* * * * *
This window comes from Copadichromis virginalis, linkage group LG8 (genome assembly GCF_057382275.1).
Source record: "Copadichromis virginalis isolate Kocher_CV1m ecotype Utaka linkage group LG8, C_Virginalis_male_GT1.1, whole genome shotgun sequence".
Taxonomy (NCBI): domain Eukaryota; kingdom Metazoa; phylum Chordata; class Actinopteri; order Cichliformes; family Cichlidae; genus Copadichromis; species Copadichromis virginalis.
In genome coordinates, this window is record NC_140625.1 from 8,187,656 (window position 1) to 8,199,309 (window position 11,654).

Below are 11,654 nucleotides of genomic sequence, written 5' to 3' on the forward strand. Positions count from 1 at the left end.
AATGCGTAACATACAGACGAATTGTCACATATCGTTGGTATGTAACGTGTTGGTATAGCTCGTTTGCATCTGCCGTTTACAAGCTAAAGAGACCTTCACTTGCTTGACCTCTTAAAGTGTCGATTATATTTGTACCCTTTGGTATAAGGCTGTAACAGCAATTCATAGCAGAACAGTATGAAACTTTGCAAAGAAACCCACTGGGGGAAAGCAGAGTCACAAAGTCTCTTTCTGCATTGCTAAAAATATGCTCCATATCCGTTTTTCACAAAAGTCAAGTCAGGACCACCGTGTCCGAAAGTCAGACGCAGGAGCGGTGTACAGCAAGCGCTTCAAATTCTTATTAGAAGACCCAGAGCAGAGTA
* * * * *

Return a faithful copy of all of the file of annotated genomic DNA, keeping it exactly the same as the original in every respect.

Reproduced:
This window comes from Copadichromis virginalis, linkage group LG8 (genome assembly GCF_057382275.1).
Source record: "Copadichromis virginalis isolate Kocher_CV1m ecotype Utaka linkage group LG8, C_Virginalis_male_GT1.1, whole genome shotgun sequence".
Taxonomy (NCBI): domain Eukaryota; kingdom Metazoa; phylum Chordata; class Actinopteri; order Cichliformes; family Cichlidae; genus Copadichromis; species Copadichromis virginalis.
In genome coordinates, this window is record NC_140625.1 from 8,187,656 (window position 1) to 8,199,309 (window position 11,654).

Below are 11,654 nucleotides of genomic sequence, written 5' to 3' on the forward strand. Positions count from 1 at the left end.
AATGCGTAACATACAGACGAATTGTCACATATCGTTGGTATGTAACGTGTTGGTATAGCTCGTTTGCATCTGCCGTTTACAAGCTAAAGAGACCTTCACTTGCTTGACCTCTTAAAGTGTCGATTATATTTGTACCCTTTGGTATAAGGCTGTAACAGCAATTCATAGCAGAACAGTATGAAACTTTGCAAAGAAACCCACTGGGGGAAAGCAGAGTCACAAAGTCTCTTTCTGCATTGCTAAAAATATGCTCCATATCCGTTTTTCACAAAAGTCAAGTCAGGACCACCGTGTCCGAAAGTCAGACGCAGGAGCGGTGTACAGCAAGCGCTTCAAATTCTTATTAGAAGACCCAGAGCAGAGTA